Related Resources:

*This Director’s Message was jointly authored by NINDS Director Walter J. Koroshetz, NIMH Director Joshua A. Gordon, NIA Director Richard Hodes, NIDA Director Nora D. Volkow, NCATS Director Christopher P. Austin, NICHD Director Diana W. Bianchi, NEI Director Michael F. Chiang, NIDCR Director Rena D’Souza, NIAAA Director George F. Koob, NCCIH Director Helene Langevin, NIH BRAIN Initiative Director John J. Ngai, OBSSR Director William T. Riley, NIBIB Director Bruce J. Tromberg, NIDCD Director Debara L. Tucci, NIEHS Director Rick Woychik, and NINR Director Shannon N. Zenk

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AstraZeneca vaccine trial: NIH ‘very concerned’ about serious side effect in vaccine trial


“The highest levels of NIH are very concerned,” said Dr. Avindra Nath, intramural clinical director and a leader of viral research at the National Institute for Neurological Disorders and Stroke, an NIH division. “Everyone’s hopes are on a vaccine, and if you have a major complication the whole thing could get derailed.”

A great deal of uncertainty remains about what happened to the unnamed patient, to the frustration of those avidly following the progress of vaccine testing. AstraZeneca, which is running the global trial of the vaccine it produced with Oxford University, said the trial volunteer recovered from a severe inflammation of the spinal cord and is no longer hospitalized.

AstraZeneca has not confirmed that the patient was afflicted with transverse myelitis, but Nath and another neurologist said they understood this to be the case. Transverse myelitis produces a set of symptoms involving inflammation along the spinal cord that can cause pain, muscle weakness and paralysis. Britain’s regulatory body, the Medicines and Healthcare Products Regulatory Agency, reviewed the case and has allowed the trial to resume in the United Kingdom.

AstraZeneca “need[s] to be more forthcoming with a potential complication of a vaccine which will eventually be given to millions of people,” said Nath. “We would like to see how we can help, but the lack of information makes it difficult to do so.”

Any decision about whether to continue the trial is complex because it’s difficult to assess the cause of a rare injury that occurs during a vaccine trial — and because scientists and authorities have to weigh the risk of uncommon side effects against a vaccine that might curb the pandemic.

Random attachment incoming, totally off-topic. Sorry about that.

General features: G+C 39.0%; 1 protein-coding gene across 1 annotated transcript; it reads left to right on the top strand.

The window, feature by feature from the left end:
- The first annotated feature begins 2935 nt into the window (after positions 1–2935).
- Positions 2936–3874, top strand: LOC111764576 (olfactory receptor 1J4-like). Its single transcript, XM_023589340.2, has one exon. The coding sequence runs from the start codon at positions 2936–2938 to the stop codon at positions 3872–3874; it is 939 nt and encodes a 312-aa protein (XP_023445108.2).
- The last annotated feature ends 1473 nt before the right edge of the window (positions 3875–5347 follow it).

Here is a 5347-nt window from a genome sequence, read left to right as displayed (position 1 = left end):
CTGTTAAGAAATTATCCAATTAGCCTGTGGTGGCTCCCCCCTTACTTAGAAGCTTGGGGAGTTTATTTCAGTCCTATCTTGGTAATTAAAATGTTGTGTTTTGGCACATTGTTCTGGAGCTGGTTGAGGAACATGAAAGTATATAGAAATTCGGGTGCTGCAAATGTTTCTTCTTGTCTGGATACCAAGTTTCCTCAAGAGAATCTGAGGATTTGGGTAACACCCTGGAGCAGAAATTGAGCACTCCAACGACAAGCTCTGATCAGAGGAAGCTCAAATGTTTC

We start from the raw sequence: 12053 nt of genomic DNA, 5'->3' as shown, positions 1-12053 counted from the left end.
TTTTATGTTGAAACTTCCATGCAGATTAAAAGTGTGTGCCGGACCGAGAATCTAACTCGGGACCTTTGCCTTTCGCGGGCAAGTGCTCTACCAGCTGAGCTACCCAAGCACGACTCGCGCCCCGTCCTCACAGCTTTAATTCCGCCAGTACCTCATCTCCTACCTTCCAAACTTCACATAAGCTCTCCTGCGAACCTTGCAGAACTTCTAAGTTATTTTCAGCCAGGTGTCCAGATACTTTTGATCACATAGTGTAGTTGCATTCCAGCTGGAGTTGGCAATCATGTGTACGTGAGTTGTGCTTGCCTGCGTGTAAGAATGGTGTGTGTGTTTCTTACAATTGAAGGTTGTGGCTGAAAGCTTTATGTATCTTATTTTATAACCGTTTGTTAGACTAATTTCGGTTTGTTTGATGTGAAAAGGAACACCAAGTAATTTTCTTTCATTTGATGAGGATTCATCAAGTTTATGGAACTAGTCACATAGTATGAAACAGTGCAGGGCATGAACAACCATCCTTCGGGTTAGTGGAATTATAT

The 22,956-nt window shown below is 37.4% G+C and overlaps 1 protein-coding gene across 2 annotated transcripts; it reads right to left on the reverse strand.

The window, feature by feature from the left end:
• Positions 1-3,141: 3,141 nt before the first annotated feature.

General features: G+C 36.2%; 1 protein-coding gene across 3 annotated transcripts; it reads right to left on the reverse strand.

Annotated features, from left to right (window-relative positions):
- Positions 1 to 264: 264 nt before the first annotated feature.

“So many factors go into these decisions,” Nath said. “I’m sure everything is on the table. The last thing you want to do is hurt healthy people.”

The NIH has yet to get tissue or blood samples from the British patient, and its investigation is “in the planning stages,” Nath said. U.S. scientists could look at samples from other vaccinated patients to see whether any of the antibodies they generated in response to the coronavirus also attack brain or spinal cord tissue.

Such studies might take a month or two, he said. The FDA declined to comment on how long it would take before it decides whether to move forward.

Dr. Jesse Goodman, a Georgetown University professor and physician who was chief scientist and lead vaccine regulator at the FDA during the Obama administration, said the agency will review the data and possibly consult with British regulators before allowing resumption of the U.S. study, which had just begun when the injury was reported. Two other coronavirus vaccines are also in late-stage trials in the U.S.

If it determines the injury in the British trial was caused by the vaccine, the FDA could pause the trial. If it allows it to resume, regulators and scientists surely will be on the watch for similar symptoms in other trial participants.

A volunteer in an earlier phase of the AstraZeneca trial experienced a similar side effect, but investigators discovered she had multiple sclerosis that was unrelated to the vaccination, according to Dr. Elliot Frohman, director of the Multiple Sclerosis & Neuroimmunology Center at the University of Texas.

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Neurologists who study illnesses like transverse myelitis say they are rare — occurring at a rate of perhaps 1 in 250,000 people — and strike most often as a result of the body’s immune response to a virus. Less frequently, such episodes have also been linked to vaccines.

The precise cause of the disease is key to the decision by authorities whether to resume the trial. Sometimes an underlying medical condition is “unmasked” by a person’s immune response to the vaccine, leading to illness, as happened with the MS patient. In that case, the trial might be continued without fear, because the illness was not specific to the vaccine.